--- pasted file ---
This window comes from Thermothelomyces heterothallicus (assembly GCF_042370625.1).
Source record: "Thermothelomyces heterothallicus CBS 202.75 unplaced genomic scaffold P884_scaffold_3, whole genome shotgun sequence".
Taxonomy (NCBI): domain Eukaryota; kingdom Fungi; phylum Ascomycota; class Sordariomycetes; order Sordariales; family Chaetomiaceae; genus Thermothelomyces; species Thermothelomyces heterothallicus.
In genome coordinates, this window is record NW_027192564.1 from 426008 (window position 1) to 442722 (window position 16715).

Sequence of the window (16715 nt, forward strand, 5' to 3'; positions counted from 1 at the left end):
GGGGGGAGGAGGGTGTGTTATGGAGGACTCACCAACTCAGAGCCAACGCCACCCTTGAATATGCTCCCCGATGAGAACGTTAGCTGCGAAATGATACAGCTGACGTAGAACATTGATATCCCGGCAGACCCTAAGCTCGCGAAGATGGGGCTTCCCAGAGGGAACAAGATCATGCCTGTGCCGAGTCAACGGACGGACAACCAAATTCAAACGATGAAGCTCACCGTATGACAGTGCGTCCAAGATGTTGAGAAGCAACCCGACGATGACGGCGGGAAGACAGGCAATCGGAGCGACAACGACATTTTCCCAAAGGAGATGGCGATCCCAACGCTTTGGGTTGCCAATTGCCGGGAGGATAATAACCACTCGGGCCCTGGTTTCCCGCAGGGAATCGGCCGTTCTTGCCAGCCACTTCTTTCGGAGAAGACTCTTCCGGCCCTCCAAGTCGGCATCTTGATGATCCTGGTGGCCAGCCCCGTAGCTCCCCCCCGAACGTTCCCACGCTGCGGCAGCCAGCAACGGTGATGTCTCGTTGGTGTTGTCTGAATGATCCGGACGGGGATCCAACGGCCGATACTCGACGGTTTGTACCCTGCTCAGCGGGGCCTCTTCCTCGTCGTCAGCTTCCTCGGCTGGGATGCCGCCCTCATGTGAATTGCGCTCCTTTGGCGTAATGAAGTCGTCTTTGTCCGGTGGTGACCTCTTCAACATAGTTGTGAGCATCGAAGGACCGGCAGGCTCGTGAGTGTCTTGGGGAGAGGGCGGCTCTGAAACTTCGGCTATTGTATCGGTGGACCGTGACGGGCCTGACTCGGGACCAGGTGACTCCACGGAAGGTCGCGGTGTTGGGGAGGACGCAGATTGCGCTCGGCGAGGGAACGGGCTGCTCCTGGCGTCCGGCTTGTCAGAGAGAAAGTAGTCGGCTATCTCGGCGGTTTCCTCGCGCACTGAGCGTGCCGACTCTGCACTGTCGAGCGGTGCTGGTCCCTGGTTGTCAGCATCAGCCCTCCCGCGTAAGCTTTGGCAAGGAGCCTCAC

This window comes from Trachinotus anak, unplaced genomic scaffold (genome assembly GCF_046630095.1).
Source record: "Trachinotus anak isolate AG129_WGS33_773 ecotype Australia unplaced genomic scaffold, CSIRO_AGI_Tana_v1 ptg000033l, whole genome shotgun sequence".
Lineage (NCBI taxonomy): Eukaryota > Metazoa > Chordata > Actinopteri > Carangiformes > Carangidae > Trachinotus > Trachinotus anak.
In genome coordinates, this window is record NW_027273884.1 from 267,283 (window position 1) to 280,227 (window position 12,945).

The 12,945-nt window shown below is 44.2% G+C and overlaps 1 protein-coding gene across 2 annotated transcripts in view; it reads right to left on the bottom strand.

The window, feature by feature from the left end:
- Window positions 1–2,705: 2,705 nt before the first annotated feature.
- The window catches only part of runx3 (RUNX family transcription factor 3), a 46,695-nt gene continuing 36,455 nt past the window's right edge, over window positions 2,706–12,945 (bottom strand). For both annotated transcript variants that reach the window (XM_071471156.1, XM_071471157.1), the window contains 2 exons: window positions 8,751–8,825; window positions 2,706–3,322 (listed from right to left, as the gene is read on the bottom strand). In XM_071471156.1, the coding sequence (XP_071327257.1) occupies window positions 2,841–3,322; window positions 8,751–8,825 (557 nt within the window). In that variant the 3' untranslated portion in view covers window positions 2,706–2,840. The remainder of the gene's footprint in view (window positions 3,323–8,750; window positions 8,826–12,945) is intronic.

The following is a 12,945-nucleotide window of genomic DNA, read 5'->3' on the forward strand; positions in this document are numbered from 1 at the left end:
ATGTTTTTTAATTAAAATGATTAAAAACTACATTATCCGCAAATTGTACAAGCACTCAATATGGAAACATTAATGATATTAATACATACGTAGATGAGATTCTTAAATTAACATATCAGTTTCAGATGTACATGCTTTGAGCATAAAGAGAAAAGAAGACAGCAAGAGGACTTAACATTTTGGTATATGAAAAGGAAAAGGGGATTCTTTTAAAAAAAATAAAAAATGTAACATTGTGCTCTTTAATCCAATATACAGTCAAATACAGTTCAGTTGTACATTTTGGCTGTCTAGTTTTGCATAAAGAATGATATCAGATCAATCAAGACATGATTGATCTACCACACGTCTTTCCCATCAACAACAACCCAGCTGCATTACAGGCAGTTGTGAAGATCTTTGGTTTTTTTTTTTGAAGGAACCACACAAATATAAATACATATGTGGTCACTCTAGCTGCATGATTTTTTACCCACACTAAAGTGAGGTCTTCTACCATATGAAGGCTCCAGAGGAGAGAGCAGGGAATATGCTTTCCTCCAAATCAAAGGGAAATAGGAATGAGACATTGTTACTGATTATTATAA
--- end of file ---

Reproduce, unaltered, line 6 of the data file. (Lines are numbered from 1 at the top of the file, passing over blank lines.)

GGGGGGAGGAGGGTGTGTTATGGAGGACTCACCAACTCAGAGCCAACGCCACCCTTGAATATGCTCCCCGATGAGAACGTTAGCTGCGAAATGATACAGCTGACGTAGAACATTGATATCCCGGCAGACCCTAAGCTCGCGAAGATGGGGCTTCCCAGAGGGAACAAGATCATGCCTGTGCCGAGTCAACGGACGGACAACCAAATTCAAACGATGAAGCTCACCGTATGACAGTGCGTCCAAGATGTTGAGAAGCAACCCGACGATGACGGCGGGAAGACAGGCAATCGGAGCGACAACGACATTTTCCCAAAGGAGATGGCGATCCCAACGCTTTGGGTTGCCAATTGCCGGGAGGATAATAACCACTCGGGCCCTGGTTTCCCGCAGGGAATCGGCCGTTCTTGCCAGCCACTTCTTTCGGAGAAGACTCTTCCGGCCCTCCAAGTCGGCATCTTGATGATCCTGGTGGCCAGCCCCGTAGCTCCCCCCCGAACGTTCCCACGCTGCGGCAGCCAGCAACGGTGATGTCTCGTTGGTGTTGTCTGAATGATCCGGACGGGGATCCAACGGCCGATACTCGACGGTTTGTACCCTGCTCAGCGGGGCCTCTTCCTCGTCGTCAGCTTCCTCGGCTGGGATGCCGCCCTCATGTGAATTGCGCTCCTTTGGCGTAATGAAGTCGTCTTTGTCCGGTGGTGACCTCTTCAACATAGTTGTGAGCATCGAAGGACCGGCAGGCTCGTGAGTGTCTTGGGGAGAGGGCGGCTCTGAAACTTCGGCTATTGTATCGGTGGACCGTGACGGGCCTGACTCGGGACCAGGTGACTCCACGGAAGGTCGCGGTGTTGGGGAGGACGCAGATTGCGCTCGGCGAGGGAACGGGCTGCTCCTGGCGTCCGGCTTGTCAGAGAGAAAGTAGTCGGCTATCTCGGCGGTTTCCTCGCGCACTGAGCGTGCCGACTCTGCACTGTCGAGCGGTGCTGGTCCCTGGTTGTCAGCATCAGCCCTCCCGCGTAAGCTTTGGCAAGGAGCCTCAC